The invention of a wireless neural device that can control neural circuits using a smartphone
Collaboration between engineers from Korea Advanced Institute of Science and Technology (KAIST), South Korea and neuroscientists from the University of Washington, Seattle led to an invention of a device – a tiny implant that can control neural circuits using a smartphone. This joint researched was recently published in Nature Biomedical Engineering. Researchers believe that this invention can speed up efforts to uncover brain diseases, such as – Parkinson’s, Alzheimer’s, addiction, depression, and pain.
Researchers say this technology significantly overshadows conventional neuroscience methods. Earlier, the neuroscience technology required bulky metal tubes and optical fibers, limiting the subject’s movement due to physical connections with the bulky setup it also caused lesions in soft brain tissue over time making it unsuitable for long term study. Hence they invented a wireless device that has a unique ability to target specific neurons of interest using drugs and light for prolonged periods.
To achieve continuous wireless drug delivery, scientists have solved the challenge of exhaustion and evaporation of drugs. They invented a neural device with replaceable lego-like drug cartridges and powerful bluetooth low-energy to deliver drugs that allow neuroscientists to study the same brain circuit for several months without worrying about running out of drugs. “This revolutionary device is the fruit of advanced electronic design and powerful micro and nano scale engineering,” says Professor Jae-Woong from KAIST
The invention has been studied in mice so far. The lego-like drug cartridge was implanted into the brain of the mice with a soft and ultrathin probe (thickness of a human hair) which consisted of microfluidic channels and tiny LEDs (smaller than the grain of salt) for unlimited drug doses and light delivery. The implant was then controlled using the smartphone. With the touch of a finger the scientist changed drug quantities and light sequences manipulating the mice’s movement for over a month.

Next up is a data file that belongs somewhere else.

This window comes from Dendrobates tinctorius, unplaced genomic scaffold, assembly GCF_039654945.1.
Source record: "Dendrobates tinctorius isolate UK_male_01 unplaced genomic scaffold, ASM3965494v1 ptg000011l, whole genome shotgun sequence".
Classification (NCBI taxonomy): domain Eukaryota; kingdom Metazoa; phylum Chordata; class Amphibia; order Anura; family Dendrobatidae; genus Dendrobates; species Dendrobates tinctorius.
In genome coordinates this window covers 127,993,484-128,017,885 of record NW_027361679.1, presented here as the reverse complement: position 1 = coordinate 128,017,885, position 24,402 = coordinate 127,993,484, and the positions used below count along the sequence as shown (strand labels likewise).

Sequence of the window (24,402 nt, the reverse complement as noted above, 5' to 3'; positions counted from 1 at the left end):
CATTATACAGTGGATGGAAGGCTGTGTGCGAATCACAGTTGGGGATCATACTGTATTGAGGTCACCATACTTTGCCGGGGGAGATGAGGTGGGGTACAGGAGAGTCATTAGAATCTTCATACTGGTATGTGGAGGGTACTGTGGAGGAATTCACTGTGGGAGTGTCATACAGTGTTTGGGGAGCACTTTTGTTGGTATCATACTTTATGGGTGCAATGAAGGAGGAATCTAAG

The lead author, Raza Qazi, a researcher with KAIST and the University of Colorado Boulder said: “The wireless device enables chronic chemical and optical neuro modulation that has never been achieved before”.
A successful validation of the powerful brain implant in freely moving mice took three consecutive years and tens of design iteration by the engineers and neuroscientists. Researchers believe that this device can truly speed up the uncovering of the brains and its diseases.
Co-author Michael Bruches, a professor of anethesiology, pain medicine and pharmacology at the University of Washingston School of medicines further adds, “It allows us to better dissect the neural circuit basis of behaviour, and how specific neuro modulators in the brain tune behaviour in various ways. We are also eager to use the device for complex pharmacological studies, which could help us develop new therapeutics for pain, addiction and emotional disorders”.
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